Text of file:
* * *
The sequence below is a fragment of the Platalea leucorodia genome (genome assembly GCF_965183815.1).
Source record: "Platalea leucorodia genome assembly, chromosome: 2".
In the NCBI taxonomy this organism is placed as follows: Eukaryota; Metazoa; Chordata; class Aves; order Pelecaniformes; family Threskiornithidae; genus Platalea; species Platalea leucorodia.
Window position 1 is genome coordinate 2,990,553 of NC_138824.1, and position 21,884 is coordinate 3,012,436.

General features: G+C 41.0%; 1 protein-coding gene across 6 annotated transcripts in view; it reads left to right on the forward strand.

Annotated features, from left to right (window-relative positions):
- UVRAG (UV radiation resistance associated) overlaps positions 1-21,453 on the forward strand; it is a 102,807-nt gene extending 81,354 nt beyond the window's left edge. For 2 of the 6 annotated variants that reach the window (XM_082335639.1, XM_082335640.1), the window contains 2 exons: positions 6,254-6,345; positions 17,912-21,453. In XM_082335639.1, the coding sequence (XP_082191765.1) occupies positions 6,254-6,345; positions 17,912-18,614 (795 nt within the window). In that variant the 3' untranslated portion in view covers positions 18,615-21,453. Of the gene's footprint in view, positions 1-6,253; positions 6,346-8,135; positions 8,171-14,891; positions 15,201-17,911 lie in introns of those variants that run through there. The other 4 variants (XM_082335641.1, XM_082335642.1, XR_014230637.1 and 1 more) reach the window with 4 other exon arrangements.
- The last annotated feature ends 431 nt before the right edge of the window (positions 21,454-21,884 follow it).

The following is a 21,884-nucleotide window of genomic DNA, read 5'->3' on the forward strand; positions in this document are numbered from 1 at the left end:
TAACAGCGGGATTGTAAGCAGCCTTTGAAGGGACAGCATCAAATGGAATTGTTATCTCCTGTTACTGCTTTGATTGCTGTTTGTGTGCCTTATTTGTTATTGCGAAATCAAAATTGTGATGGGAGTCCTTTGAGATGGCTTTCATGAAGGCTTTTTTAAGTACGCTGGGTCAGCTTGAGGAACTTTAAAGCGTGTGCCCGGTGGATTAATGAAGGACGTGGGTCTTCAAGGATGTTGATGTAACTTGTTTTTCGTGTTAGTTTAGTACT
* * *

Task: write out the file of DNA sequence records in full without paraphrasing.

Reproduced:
The sequence below is a fragment of the Platalea leucorodia genome (genome assembly GCF_965183815.1).
Source record: "Platalea leucorodia genome assembly, chromosome: 2".
In the NCBI taxonomy this organism is placed as follows: Eukaryota; Metazoa; Chordata; class Aves; order Pelecaniformes; family Threskiornithidae; genus Platalea; species Platalea leucorodia.
Window position 1 is genome coordinate 2,990,553 of NC_138824.1, and position 21,884 is coordinate 3,012,436.

General features: G+C 41.0%; 1 protein-coding gene across 6 annotated transcripts in view; it reads left to right on the forward strand.

Annotated features, from left to right (window-relative positions):
- UVRAG (UV radiation resistance associated) overlaps positions 1-21,453 on the forward strand; it is a 102,807-nt gene extending 81,354 nt beyond the window's left edge. For 2 of the 6 annotated variants that reach the window (XM_082335639.1, XM_082335640.1), the window contains 2 exons: positions 6,254-6,345; positions 17,912-21,453. In XM_082335639.1, the coding sequence (XP_082191765.1) occupies positions 6,254-6,345; positions 17,912-18,614 (795 nt within the window). In that variant the 3' untranslated portion in view covers positions 18,615-21,453. Of the gene's footprint in view, positions 1-6,253; positions 6,346-8,135; positions 8,171-14,891; positions 15,201-17,911 lie in introns of those variants that run through there. The other 4 variants (XM_082335641.1, XM_082335642.1, XR_014230637.1 and 1 more) reach the window with 4 other exon arrangements.
- The last annotated feature ends 431 nt before the right edge of the window (positions 21,454-21,884 follow it).

The following is a 21,884-nucleotide window of genomic DNA, read 5'->3' on the forward strand; positions in this document are numbered from 1 at the left end:
TAACAGCGGGATTGTAAGCAGCCTTTGAAGGGACAGCATCAAATGGAATTGTTATCTCCTGTTACTGCTTTGATTGCTGTTTGTGTGCCTTATTTGTTATTGCGAAATCAAAATTGTGATGGGAGTCCTTTGAGATGGCTTTCATGAAGGCTTTTTTAAGTACGCTGGGTCAGCTTGAGGAACTTTAAAGCGTGTGCCCGGTGGATTAATGAAGGACGTGGGTCTTCAAGGATGTTGATGTAACTTGTTTTTCGTGTTAGTTTAGTACT